>> 	--disable-multilib
>> 	--enable-lto
> AFAIK these are actually the defaults.


>> I believe --enable-fully-dynamic-strings is correct, but apparently the
>> official 4.5.0 release does not use it.
>> Because 'mingw-runtime' is an existing package, and the current version
>> is 3.18-1, this new version should be -2.
> Oops, missed that one.  But the mingw-runtime maintainer should take
> care of that when we're up to pushing this.


>> Is it usual to build linux compilers with --enable-fully-dynamic-strings?
> Apparently not, thanks for catching that.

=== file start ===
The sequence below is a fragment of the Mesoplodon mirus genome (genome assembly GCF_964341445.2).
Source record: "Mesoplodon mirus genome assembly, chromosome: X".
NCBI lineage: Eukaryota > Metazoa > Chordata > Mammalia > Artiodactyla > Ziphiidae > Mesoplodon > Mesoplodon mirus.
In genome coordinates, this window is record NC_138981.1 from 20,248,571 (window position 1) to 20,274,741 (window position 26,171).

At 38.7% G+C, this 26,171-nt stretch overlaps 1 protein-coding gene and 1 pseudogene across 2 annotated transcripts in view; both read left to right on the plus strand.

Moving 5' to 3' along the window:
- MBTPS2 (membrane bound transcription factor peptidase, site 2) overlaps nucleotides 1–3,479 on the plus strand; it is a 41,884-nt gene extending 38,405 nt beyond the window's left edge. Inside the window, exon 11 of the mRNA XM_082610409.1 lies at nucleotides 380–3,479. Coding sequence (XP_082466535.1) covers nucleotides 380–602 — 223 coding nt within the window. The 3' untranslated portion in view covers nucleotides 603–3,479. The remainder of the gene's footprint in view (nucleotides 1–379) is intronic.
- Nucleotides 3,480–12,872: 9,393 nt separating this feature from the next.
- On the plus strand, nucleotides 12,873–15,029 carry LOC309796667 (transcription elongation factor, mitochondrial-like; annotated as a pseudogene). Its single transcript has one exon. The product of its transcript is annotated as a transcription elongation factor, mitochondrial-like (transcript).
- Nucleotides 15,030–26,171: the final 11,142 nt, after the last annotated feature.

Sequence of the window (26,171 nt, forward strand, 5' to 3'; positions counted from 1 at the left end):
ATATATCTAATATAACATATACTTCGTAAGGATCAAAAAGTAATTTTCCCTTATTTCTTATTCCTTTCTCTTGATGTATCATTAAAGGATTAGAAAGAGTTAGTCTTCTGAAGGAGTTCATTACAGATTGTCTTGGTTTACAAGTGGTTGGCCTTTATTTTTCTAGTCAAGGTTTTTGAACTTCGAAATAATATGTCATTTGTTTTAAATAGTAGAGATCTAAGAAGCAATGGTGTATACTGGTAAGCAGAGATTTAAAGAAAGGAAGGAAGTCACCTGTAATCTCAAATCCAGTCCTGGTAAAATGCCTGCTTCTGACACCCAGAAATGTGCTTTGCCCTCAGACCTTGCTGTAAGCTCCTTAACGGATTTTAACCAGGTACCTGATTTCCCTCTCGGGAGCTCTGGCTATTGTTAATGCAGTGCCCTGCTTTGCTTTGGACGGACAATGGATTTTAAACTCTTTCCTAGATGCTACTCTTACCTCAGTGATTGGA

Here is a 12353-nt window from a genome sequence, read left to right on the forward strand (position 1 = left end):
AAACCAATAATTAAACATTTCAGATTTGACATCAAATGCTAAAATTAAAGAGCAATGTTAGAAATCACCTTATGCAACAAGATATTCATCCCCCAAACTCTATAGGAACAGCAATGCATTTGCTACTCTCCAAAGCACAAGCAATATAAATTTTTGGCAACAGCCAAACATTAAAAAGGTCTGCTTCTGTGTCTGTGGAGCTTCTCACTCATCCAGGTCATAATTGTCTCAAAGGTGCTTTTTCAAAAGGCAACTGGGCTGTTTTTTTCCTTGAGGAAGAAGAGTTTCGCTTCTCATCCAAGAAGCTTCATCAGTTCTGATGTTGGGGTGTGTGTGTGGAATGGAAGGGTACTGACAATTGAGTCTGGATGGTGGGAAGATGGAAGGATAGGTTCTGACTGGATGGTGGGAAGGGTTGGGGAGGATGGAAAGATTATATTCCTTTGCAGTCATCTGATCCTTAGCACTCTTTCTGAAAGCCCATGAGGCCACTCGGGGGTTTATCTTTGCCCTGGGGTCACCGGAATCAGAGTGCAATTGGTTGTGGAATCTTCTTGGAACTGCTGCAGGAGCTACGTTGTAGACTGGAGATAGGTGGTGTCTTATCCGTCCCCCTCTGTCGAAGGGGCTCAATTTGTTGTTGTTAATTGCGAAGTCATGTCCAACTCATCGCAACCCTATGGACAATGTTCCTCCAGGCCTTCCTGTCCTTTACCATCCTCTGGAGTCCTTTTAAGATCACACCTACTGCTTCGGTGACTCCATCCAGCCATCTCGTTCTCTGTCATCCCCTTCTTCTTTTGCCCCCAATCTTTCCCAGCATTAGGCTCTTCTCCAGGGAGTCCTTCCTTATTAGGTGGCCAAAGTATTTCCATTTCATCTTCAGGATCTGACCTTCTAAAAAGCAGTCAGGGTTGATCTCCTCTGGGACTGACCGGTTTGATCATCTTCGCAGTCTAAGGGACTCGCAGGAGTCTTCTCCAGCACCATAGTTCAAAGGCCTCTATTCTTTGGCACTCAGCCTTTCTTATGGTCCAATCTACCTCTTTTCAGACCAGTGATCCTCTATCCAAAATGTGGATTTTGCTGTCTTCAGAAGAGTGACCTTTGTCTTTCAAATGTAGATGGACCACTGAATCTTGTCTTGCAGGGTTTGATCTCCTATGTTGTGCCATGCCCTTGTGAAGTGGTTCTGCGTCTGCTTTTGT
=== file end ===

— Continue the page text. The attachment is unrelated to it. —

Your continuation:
>> Had to install libelf0 and libelf0-devel packages, in order to build.
> Right, as LTO uses libelf on ELF targets.

Like I said, these were just my running notes.

>> I don't think either of these two lines belong in the cygport:
>>         mv ${D}/usr/lib/gcc/${TOOLCHAIN_TARGET}/lib/libgcc_s.a
>> ${D}/usr/lib/gcc/${TOOLCHAIN_TARGET}/${PV[1]}.*/
>> #       mv ${D}/usr/lib/gcc/${TOOLCHAIN_TARGET}/lib32/libgcc_s.a
>> ${D}/usr/lib/gcc/${TOOLCHAIN_TARGET}/4.6.0/32/
>> Because there doesn't seem to be any libgcc_s.a file anywhere in the
>> build or install trees:
> You are correct; copy-and-paste errors.

Figured as much.

>> Anyway, building binutils and gcc went mostly ok, but building glibc did
>> not. 
> I am unable to reproduce this, even after cleaning out my sysroot.
> While I was at it, I did push an updated gcc and rebuilt glibc, in case
> you want to try again.'ll have to wait until next weekend, at best.  I want to
experiment with cross.cygclass and the mingw-foo cygports first.